Free people of African descent did not entirely disappear from the Chesapeake, but they shrank to an insignificant, marginalized segment of the population. According to census figures compiled in 1755, people of African descent, designated as either "black" or "mulatto," comprised about a third of the nearly one hundred and fifty-five thousand inhabitants of the colony. But only 4 percent of all blacks and mulattos - fewer than two thousand people altogether and no more than one percent of the entire population - were free. Eighty percent of the free population was designated mulatto, but mixed racial origins did not necessarily or even usually lead to freedom. More than half of those enumerated as mulatto in 1755 were slaves, most of whom, like Robert Pearle, were probably the children of black slave women, whose status followed their mothers. Free people of mixed racial origins, on the other hand, frequently descended from white servant women who, aside from their free status, had little to offer their children, many of whom were often required to work as servants for long periods before obtaining their liberty.7
The small number of free blacks who lived in the eighteenth-century Chesapeake generally enjoyed limited opportunities for social and economic advancement. Although there were variations and exceptions, many held on to only a precarious freedom and lived a marginal existence in a "constricted world," not far removed in status, residence, or condition from their enslaved kinsmen. Most lacked access to land or skills, had often served some years in bondage before attaining their freedom, and were sometimes forced to contract themselves or their children into servitude to survive. All in all, their often humble origins, the courts, and racial prejudice conspired to keep most free blacks near the bottom of Chesapeake society.8
The well-to-do and well-connected Pearle stands out in striking contrast to the majority of free people of color in the early eighteenth-century Chesapeake. But in many ways Pearle's distinctiveness preceded, and indeed made possible his outstanding achievements. To be sure, Pearle must be credited with the personal drive and determination to carve out a place for himself and his family in a world dominated by white slave holders. But throughout the history of slavery, blacks repeatedly demonstrated their ability to seize opportunities to better their situations and occasionally win their freedom. Pearle was unique, however, in the unusual advantages he enjoyed, due in large part to the support, or at least acquiescence he received from the white community, which he won precisely because he was not like most free blacks in the region at that time. Pearle was not the son of a poor white servant woman, nor the descendant of one of the free black families from the charter generation who had managed to cling to a marginalized and precarious freedom. Rather, he was the son of a black slave woman and a white man, almost certainly his master, the wealthy and powerful Richard Marsham, a Roman Catholic with ties to the colony's proprietary family. Sexual relationships between masters and slaves were not unusual, but rarely did white owners free the offspring of these unions or make any provision for their mulatto children.9 Because Marsham did not acknowledge Pearle - then called "mulatto Robin" - as his son, his paternity cannot be definitively established, nor can his reasons for freeing his slave, which were not explicated in his will, be known. Nevertheless, what is clear is that Pearle enjoyed a highly unusual relationship with Marsham that led to his eventual freedom and probably accounted for the continuing white patronage he enjoyed after his master's death.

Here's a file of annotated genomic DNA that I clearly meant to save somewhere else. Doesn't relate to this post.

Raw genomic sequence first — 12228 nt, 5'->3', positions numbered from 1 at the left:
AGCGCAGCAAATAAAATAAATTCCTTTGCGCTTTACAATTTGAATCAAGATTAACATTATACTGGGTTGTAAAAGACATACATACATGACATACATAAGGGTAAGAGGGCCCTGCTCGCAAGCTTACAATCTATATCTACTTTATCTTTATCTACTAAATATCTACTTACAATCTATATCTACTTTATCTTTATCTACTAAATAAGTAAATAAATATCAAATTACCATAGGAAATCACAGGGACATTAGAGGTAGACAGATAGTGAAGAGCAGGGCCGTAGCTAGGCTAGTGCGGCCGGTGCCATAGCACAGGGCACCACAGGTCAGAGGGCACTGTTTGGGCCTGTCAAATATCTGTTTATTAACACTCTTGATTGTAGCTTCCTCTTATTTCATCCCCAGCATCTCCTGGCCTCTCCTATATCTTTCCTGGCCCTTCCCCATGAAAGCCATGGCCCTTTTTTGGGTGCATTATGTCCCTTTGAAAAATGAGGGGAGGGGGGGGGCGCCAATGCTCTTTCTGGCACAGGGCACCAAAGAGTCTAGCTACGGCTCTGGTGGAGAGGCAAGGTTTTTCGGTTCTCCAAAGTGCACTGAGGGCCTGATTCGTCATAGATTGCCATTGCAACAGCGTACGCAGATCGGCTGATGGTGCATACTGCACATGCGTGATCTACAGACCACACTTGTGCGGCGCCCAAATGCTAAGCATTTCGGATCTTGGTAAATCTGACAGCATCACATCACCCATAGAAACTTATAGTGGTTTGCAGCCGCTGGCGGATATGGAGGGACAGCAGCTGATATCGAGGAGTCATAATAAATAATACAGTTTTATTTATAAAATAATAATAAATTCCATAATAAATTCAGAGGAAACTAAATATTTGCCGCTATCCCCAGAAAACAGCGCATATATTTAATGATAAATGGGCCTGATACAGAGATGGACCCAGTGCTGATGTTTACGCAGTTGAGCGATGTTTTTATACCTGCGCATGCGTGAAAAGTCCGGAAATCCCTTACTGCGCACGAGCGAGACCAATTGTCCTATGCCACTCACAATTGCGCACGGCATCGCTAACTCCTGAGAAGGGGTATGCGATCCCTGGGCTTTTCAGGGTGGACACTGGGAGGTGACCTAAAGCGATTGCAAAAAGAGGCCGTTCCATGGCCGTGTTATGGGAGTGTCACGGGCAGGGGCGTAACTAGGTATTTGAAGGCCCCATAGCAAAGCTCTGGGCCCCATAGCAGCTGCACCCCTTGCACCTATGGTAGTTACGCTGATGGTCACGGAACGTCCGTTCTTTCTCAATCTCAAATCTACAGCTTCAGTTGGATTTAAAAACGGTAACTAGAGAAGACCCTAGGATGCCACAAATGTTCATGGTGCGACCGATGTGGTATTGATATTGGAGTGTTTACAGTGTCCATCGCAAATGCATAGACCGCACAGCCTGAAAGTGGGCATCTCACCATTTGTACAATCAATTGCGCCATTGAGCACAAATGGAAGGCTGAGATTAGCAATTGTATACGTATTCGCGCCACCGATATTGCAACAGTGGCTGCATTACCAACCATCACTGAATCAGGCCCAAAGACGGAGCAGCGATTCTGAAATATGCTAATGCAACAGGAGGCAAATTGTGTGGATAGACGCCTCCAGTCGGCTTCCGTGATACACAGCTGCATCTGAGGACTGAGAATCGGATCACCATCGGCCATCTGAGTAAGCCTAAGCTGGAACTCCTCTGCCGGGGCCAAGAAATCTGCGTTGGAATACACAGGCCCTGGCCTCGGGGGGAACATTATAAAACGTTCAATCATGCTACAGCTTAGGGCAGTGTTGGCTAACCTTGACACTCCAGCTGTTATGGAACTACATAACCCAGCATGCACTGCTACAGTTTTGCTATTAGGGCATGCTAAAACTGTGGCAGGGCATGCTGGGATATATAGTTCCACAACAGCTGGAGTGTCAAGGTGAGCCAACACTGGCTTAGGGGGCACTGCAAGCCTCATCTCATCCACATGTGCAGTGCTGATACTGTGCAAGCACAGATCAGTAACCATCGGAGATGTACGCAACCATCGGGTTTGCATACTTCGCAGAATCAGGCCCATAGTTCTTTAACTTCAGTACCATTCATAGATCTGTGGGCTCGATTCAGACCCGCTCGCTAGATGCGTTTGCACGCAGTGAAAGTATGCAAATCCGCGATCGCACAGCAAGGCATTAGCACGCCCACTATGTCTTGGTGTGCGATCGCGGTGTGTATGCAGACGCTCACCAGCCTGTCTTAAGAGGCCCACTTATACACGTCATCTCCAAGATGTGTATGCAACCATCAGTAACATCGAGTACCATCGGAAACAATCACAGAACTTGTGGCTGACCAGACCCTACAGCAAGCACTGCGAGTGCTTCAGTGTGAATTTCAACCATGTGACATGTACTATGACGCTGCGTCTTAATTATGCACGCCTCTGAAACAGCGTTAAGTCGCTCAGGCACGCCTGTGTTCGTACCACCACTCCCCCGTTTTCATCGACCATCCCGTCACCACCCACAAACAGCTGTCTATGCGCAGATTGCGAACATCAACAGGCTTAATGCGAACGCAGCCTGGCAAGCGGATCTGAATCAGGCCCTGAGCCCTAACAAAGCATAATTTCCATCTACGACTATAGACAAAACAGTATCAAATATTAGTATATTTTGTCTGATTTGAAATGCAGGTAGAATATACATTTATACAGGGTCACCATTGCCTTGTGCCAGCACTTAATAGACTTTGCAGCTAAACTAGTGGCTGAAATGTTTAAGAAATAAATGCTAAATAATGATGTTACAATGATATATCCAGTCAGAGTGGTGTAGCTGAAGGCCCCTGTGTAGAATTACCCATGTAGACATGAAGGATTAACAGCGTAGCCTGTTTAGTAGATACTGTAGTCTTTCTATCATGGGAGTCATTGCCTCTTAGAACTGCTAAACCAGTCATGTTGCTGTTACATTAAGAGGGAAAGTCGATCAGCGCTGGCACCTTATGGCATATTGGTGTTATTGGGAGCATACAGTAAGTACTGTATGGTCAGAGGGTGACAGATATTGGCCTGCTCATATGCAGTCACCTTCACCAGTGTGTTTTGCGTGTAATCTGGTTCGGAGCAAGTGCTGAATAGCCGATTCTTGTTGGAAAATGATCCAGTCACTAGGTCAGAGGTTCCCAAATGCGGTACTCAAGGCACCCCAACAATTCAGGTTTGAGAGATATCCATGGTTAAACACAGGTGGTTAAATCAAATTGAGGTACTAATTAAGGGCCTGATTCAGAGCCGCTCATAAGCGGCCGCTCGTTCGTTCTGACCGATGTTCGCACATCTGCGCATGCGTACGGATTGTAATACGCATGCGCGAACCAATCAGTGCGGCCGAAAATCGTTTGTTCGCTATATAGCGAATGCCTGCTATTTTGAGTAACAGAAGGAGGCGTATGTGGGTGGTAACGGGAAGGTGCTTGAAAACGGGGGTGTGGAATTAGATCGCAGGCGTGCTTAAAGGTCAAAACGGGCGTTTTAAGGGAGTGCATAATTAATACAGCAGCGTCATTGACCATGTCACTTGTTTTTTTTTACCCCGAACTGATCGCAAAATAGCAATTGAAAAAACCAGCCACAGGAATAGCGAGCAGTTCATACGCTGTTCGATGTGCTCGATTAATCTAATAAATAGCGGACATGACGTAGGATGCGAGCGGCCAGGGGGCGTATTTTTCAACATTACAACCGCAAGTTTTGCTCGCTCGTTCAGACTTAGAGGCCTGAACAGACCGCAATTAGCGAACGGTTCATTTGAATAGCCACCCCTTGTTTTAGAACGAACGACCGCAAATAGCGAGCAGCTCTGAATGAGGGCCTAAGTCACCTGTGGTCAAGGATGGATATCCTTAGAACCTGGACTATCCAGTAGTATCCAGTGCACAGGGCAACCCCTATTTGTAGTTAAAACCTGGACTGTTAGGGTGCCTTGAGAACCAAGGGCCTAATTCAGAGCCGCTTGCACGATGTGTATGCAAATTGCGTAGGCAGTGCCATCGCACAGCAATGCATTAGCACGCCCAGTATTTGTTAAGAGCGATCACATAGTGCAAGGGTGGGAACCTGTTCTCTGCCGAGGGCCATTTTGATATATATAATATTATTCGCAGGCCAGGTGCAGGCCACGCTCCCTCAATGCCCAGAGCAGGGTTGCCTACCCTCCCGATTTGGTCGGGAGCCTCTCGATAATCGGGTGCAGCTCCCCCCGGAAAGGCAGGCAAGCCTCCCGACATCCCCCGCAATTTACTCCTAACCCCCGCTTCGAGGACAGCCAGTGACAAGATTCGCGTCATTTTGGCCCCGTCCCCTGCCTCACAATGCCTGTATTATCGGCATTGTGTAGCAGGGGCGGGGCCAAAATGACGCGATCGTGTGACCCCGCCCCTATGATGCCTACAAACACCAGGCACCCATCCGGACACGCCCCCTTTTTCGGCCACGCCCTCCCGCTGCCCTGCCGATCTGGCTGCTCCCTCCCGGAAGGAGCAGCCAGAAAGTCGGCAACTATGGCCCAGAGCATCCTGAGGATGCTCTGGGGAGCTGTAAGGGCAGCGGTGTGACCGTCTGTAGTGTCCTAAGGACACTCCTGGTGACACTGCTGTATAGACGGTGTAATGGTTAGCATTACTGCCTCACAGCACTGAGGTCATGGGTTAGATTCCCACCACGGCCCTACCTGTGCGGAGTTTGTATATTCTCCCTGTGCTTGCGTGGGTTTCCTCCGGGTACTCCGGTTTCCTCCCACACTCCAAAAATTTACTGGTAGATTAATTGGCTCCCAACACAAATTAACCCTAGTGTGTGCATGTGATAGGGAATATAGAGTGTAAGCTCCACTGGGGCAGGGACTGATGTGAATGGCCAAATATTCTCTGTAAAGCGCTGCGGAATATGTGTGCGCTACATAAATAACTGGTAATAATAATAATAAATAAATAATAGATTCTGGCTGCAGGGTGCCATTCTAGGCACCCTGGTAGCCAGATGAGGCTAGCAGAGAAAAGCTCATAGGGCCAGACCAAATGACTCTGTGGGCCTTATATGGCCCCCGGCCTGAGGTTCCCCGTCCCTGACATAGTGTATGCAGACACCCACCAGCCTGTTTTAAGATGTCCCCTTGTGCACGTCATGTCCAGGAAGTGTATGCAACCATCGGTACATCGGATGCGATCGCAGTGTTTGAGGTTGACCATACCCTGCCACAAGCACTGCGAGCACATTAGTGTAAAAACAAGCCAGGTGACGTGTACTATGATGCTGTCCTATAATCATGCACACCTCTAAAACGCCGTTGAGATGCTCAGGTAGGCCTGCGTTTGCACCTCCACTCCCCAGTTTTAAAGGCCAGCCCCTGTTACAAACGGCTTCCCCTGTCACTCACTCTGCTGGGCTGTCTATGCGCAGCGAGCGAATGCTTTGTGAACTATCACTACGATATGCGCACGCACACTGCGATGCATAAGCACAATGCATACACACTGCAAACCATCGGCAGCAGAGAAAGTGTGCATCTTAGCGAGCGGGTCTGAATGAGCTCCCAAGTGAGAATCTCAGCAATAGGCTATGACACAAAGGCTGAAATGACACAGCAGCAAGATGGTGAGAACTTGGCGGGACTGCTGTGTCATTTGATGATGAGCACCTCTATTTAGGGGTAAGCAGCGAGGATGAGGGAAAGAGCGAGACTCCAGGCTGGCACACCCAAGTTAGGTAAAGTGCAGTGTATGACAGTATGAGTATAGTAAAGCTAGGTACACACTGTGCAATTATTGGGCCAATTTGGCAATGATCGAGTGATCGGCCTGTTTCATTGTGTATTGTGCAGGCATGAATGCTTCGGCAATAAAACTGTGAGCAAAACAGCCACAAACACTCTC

Marsham himself followed a trajectory in life remarkably parallel in some respects to that of mulatto Robin. Imported to the colony as a servant in 1658, Marsham began his rise to wealth and power after a period of bondage, as did Robin, though Marsham's time of servitude appears to have been short.10 Like others who started with little or nothing, including a few free blacks, Marsham quickly joined the scramble for land, labor, and upward mobility that characterized the mid-seventeenth-century Chesapeake. He soon began to acquire land and during the two decades before 1680 had acquired "wealth" and an "estate" by planting tobacco, engaging in trade, and - like mulatto Robin - plying the "art and mistery of a house Carpenter." During those years Marsham employed "great numbers or Gangs of servants" - probably white indentured servants - "for the ordering manageing Carying on and effecting of his said, trade, faculty, art, mistery, and businesse aforesaid."11 Like other aspiring Chesapeake entrepreneurs, Marsham apparently combined several different economic pursuits - his knowledge of carpentry (a skill he evidently passed on to mulatto Robin), trade, land, tobacco, and servants - to ascend the economic ladder. By the time he died Marsham had acquired an extensive estate that included thirty-six slaves and over three thousand acres of land.12
Not too long after beginning his rise to wealth and power, Marsham fell afoul of the law when, in 1669, the Calvert County court presented him for the murder of his servant Jenkin Price. Although the presentment was quashed for lack of evidence, the case suggests that Marsham was not the most benevolent master. And though the charges did not result in a trial, rumors regarding Marsham's treatment of Price would not die. Ten years later Marsham sued William Collins, one of his original accusers, claiming that the previous fall, a decade after the alleged crime had occurred, Collins, "malitiously intending" to deprive him of his "good name fame creditt and repute" had on more than one occasion publicly declared in the presence of several witnesses that Marsham had beaten his servant Jenkin Price to death. Perhaps there was no truth to these allegations, and Marsham was, as he claimed, always a "carefull Loveing and kinde Master towards all his servants." A jury trial did in fact return a verdict in favor of Marsham - not an exoneration of responsibility for Price's death, but a conviction of Collins, who was assessed nearly four thousand pounds of tobacco in fines and costs.13